- Non-cancerous Breast Conditions
- What is normal breast tissue and what does it do?
- Finding benign breast conditions
- American Cancer Society recommendations for early breast cancer detection
- Diagnosing benign breast changes
- Imaging tests for breast disease
- Nipple discharge exam (nipple smear)
- Types of non-cancerous breast conditions
- Fibrosis and simple cysts
- Lobular carcinoma in situ
- Phyllodes tumors
- Intraductal papillomas
- Granular cell tumors
- Fat necrosis and oil cysts
- Duct ectasia
- Other benign breast conditions
- How benign breast conditions affect breast cancer risk
- For women at increased breast cancer risk
- Additional resources
Granular cell tumors
Granular cell tumors are tumors that start in primitive (early) nerve cells. They are rarely found in the breast. Most are found in the skin or the mouth, but they are uncommon even in those places. They are almost always benign.
A granular cell tumor of the breast can most often be felt as a firm lump that you can move, but some may be attached to the skin or chest wall. They are usually about ½ to 1 inch across and are most often found on the upper, inner part of the breast. Granular cell tumors are sometimes thought to be cancer when they are found on a clinical breast exam because they are firm, especially if they are fixed in place. They may also look like cancer on a mammogram. A fine needle or core needle biopsy can tell them apart from cancers.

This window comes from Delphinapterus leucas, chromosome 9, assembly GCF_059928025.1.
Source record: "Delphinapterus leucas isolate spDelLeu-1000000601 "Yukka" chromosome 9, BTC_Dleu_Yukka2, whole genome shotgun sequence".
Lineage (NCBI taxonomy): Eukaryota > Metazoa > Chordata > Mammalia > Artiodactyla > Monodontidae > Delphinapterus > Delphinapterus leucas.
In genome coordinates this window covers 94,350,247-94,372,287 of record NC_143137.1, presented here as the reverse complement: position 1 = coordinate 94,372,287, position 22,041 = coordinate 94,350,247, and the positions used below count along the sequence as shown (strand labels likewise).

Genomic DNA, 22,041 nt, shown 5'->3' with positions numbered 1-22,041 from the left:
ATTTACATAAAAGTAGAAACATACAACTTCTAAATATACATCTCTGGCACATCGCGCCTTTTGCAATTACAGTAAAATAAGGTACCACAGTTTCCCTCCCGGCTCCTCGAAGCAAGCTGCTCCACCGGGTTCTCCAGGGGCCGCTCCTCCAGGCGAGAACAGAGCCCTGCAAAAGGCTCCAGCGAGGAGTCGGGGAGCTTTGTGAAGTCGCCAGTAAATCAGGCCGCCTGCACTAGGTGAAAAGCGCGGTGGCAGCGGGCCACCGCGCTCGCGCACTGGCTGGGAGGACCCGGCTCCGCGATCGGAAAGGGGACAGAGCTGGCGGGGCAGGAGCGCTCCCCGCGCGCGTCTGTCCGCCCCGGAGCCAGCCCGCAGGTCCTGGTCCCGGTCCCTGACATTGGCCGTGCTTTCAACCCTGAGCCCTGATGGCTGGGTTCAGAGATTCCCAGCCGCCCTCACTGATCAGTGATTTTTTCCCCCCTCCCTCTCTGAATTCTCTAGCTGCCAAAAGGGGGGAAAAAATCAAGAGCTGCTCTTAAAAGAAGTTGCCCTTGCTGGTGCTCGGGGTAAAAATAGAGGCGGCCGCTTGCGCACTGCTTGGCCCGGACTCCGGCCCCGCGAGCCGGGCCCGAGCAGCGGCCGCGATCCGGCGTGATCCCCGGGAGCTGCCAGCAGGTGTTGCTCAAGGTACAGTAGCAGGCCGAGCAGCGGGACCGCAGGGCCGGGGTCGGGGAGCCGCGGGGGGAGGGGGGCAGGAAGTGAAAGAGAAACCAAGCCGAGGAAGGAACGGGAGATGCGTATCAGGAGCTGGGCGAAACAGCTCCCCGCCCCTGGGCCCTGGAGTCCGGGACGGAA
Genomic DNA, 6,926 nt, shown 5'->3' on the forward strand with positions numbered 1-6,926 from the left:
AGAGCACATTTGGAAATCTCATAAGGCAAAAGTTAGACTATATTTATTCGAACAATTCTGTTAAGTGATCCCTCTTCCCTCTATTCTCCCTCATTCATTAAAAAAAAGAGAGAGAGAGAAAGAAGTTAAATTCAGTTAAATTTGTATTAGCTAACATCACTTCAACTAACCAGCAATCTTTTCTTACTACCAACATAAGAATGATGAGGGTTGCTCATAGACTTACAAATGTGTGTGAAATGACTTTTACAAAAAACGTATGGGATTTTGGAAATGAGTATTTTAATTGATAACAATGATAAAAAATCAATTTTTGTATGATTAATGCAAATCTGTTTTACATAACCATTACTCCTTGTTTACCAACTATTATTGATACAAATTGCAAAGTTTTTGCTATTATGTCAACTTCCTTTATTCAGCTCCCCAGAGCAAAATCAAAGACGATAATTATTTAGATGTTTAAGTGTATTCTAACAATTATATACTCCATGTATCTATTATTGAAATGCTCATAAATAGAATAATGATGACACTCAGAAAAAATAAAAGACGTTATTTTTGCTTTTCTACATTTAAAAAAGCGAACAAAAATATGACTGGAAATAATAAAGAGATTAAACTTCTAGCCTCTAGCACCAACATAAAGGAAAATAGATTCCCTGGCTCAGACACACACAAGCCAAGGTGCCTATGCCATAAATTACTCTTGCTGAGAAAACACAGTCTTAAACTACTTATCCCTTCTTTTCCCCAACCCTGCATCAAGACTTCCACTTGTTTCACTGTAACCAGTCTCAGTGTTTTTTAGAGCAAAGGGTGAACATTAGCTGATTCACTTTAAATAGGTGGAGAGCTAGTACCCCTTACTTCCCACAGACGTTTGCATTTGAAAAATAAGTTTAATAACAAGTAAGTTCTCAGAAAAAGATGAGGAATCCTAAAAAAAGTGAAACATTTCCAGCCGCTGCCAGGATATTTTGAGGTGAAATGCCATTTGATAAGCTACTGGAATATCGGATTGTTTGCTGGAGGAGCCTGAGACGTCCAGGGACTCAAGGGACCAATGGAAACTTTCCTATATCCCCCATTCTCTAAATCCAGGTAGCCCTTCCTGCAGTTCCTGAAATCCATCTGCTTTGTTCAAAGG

This tumor is usually cured by removing it along with a small margin of normal breast tissue around it. Granular cell tumors are not linked to a higher risk of having breast cancer later in life.
Last Medical Review: 08/24/2012
Last Revised: 08/24/2012